Whence this fascination? The Revolution's drama, passion, heroism, villainy, ultimately its mystery, envelop the greatest of human experience. Even more is its continuing relevance today. Francois Furet reminds us: "The year 1789 is the key to what lies both upstream and downstream. It separates those periods, and thereby defines and `explains' them. ... [I]t is our contemporary history." In other words, if you lecture on the French Revolution, you must immediately show your colors in a way not required by many other historical subjects. It is possible to discuss the Visigoths or the Merovingians, Furet noted, without arousing the slightest debate. Venture an opinion on Maximilian Robespierre, however, and you are immediately labeled: according to your view you are either a counter-revolutionary reactionary, a republican liberal, or a Marxist. As the Revolution passed from its moderate beginnings to a radical republic it threw up leaders and opponents who covered the political gamut from extreme Left to extreme Right. The barbarian tribes have lost much relevance; but the Declaration of the Rights of Man of 1789 and the dictatorship of the Committee of Public Safety of the Year II (1793–94) represent principles and values debated passionately today. From China to Central Europe, they are the headline makers.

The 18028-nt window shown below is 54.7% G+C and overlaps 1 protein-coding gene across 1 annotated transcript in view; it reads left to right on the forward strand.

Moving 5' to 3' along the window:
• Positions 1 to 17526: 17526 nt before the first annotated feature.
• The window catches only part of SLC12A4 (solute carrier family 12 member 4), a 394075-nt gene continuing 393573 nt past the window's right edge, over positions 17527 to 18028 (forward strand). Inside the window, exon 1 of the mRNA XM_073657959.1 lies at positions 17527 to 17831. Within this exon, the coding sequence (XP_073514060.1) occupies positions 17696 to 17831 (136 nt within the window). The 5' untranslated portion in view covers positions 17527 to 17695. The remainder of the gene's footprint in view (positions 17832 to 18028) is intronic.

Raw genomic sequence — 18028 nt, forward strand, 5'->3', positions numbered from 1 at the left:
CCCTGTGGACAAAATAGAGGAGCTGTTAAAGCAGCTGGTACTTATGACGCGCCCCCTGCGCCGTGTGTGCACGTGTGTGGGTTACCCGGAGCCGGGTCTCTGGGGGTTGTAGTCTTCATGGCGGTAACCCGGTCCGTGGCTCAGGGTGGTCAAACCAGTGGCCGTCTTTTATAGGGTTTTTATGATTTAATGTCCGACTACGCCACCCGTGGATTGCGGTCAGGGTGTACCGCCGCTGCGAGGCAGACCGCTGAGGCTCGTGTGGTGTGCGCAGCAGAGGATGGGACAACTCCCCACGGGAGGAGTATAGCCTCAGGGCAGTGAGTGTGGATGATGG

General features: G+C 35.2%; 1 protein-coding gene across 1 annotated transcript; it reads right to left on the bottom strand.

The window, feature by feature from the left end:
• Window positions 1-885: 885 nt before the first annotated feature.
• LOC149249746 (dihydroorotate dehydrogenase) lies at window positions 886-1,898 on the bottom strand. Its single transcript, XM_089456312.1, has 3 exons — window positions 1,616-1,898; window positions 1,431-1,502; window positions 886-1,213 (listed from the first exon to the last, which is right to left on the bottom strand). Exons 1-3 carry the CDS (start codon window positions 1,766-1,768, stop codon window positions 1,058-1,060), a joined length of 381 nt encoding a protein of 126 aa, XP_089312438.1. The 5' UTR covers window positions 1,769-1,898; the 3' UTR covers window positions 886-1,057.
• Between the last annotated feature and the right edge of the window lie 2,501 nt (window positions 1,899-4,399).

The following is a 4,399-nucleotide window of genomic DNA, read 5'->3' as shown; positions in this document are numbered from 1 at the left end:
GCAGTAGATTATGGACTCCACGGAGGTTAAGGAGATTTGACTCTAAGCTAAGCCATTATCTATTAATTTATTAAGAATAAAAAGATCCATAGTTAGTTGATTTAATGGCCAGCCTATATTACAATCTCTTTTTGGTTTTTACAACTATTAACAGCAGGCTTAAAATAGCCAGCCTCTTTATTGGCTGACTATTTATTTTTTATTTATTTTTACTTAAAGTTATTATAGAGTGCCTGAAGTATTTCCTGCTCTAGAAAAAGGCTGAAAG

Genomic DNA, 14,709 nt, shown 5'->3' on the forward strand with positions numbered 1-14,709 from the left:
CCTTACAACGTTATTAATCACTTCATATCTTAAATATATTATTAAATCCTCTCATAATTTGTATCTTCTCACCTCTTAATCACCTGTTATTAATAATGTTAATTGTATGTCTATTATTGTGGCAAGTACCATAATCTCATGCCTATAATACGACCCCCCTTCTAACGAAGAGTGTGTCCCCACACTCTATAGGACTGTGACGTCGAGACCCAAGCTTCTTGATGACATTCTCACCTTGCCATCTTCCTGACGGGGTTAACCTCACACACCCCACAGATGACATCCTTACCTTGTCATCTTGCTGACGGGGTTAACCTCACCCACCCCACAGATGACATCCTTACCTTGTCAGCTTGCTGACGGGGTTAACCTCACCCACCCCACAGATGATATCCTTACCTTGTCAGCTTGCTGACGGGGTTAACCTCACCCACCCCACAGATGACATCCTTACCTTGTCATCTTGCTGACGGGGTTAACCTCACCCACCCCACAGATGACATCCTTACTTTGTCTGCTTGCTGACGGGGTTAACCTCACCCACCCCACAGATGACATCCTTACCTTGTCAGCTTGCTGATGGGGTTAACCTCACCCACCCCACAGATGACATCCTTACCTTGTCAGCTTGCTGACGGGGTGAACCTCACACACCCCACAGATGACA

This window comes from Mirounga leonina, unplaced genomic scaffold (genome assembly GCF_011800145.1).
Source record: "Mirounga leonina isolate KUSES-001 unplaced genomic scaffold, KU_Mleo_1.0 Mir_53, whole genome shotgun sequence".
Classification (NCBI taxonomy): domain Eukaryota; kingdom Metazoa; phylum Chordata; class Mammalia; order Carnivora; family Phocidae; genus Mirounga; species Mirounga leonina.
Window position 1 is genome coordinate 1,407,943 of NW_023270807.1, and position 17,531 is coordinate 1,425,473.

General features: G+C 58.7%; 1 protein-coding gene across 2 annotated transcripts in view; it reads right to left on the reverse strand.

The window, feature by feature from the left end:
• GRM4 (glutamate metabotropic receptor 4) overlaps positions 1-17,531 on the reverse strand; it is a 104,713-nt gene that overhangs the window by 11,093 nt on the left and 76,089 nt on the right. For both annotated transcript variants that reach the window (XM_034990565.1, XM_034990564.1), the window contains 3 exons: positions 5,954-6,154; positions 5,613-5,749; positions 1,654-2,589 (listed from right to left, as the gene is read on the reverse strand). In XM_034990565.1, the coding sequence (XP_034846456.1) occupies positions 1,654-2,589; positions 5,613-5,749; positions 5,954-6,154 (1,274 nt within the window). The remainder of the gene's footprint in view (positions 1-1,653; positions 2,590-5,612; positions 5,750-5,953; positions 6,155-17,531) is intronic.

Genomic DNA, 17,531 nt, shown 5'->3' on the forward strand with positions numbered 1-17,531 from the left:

How to convey these controversies to students? We should, I believe, keep firmly in mind a fundamental premise of good teaching: start with the known and build to the unknown. A good jumping off place, therefore, might be our own Revolution, with which all American students should have at least some degree of familiarity. Are they happy that it took place? Of course. Few would desire to be British subjects, and few would find quarrel with "life, liberty, and pursuit of happiness." And we won, didn't we? We twisted the lion's tail. The United States went on to become one of the superpowers and leader of the western world. Instinctively, they believe that revolutions are a GOOD THING.